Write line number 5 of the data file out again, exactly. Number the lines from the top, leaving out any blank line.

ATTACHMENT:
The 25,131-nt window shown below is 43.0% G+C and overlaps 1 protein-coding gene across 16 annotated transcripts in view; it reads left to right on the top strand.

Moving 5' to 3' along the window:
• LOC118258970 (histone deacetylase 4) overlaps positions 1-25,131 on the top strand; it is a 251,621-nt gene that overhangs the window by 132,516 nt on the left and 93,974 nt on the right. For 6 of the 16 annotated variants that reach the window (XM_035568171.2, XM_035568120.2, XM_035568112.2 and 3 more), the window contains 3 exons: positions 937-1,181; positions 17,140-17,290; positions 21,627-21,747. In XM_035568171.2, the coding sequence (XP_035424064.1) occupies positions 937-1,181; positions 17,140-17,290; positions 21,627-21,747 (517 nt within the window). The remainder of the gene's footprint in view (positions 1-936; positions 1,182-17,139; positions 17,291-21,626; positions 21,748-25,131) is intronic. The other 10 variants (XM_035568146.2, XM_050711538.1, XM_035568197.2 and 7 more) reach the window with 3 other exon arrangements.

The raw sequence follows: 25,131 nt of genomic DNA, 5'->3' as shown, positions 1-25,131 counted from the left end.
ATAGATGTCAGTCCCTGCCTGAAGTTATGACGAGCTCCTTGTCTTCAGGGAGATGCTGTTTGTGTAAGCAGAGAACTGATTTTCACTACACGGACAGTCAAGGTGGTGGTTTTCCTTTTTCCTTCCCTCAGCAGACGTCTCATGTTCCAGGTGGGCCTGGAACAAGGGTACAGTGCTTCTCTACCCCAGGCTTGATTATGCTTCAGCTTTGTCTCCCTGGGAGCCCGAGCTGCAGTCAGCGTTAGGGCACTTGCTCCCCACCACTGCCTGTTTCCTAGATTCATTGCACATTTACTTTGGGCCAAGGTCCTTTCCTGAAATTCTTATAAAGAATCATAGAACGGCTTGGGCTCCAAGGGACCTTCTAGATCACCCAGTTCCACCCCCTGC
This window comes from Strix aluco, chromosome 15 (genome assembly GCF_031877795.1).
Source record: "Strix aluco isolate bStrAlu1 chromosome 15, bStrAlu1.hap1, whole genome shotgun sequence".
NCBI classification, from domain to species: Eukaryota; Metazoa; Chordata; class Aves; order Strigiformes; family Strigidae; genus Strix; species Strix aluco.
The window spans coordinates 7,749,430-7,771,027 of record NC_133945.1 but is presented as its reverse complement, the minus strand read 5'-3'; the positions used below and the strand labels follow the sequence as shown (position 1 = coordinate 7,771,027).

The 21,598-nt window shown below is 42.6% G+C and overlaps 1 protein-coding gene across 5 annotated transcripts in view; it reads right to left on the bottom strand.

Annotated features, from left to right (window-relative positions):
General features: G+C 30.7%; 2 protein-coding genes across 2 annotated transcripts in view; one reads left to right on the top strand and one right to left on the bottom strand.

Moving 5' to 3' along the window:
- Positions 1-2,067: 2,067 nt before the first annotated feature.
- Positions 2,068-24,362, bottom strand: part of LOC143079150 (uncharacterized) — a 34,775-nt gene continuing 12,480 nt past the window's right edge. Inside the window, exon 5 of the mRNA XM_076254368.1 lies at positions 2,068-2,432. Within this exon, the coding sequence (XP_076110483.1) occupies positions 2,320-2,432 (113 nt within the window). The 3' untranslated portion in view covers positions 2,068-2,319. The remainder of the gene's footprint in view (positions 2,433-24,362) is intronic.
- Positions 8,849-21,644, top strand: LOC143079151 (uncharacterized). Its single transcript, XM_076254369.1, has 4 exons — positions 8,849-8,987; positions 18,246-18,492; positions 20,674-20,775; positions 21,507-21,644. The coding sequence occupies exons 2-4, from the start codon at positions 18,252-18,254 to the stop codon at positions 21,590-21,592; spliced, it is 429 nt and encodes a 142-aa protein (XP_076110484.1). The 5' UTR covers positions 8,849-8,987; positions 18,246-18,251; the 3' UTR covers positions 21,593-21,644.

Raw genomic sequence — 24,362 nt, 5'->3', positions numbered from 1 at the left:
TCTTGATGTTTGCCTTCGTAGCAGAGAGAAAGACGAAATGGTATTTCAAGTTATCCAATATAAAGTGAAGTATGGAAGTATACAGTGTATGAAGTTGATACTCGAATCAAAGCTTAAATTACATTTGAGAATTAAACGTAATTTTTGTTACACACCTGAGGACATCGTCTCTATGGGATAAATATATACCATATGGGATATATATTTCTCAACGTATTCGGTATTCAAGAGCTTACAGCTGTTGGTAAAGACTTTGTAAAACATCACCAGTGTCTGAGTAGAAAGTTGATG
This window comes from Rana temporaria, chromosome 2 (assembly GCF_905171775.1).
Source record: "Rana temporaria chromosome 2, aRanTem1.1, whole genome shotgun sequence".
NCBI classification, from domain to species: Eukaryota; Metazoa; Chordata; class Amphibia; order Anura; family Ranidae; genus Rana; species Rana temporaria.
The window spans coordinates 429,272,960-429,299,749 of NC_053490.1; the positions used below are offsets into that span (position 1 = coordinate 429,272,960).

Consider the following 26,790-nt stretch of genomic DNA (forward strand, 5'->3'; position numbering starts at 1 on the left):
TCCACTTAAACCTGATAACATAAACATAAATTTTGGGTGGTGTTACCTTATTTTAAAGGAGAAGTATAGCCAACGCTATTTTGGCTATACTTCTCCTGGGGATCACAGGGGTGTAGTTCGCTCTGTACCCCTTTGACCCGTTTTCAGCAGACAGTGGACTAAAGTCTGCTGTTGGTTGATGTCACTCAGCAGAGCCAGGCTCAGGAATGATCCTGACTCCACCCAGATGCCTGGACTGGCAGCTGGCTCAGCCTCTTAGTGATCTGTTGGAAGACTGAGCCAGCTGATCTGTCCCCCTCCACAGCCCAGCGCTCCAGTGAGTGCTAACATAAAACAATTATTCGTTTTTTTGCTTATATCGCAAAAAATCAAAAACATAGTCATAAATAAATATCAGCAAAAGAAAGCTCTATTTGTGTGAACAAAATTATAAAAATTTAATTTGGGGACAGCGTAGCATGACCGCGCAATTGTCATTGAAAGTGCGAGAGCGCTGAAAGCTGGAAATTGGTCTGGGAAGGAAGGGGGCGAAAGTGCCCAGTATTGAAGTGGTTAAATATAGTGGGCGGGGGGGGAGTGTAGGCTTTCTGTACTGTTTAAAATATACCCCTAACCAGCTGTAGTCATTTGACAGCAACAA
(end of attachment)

ATAGATGTCAGTCCCTGCCTGAAGTTATGACGAGCTCCTTGTCTTCAGGGAGATGCTGTTTGTGTAAGCAGAGAACTGATTTTCACTACACGGACAGTCAAGGTGGTGGTTTTCCTTTTTCCTTCCCTCAGCAGACGTCTCATGTTCCAGGTGGGCCTGGAACAAGGGTACAGTGCTTCTCTACCCCAGGCTTGATTATGCTTCAGCTTTGTCTCCCTGGGAGCCCGAGCTGCAGTCAGCGTTAGGGCACTTGCTCCCCACCACTGCCTGTTTCCTAGATTCATTGCACATTTACTTTGGGCCAAGGTCCTTTCCTGAAATTCTTATAAAGAATCATAGAACGGCTTGGGCTCCAAGGGACCTTCTAGATCACCCAGTTCCACCCCCTGC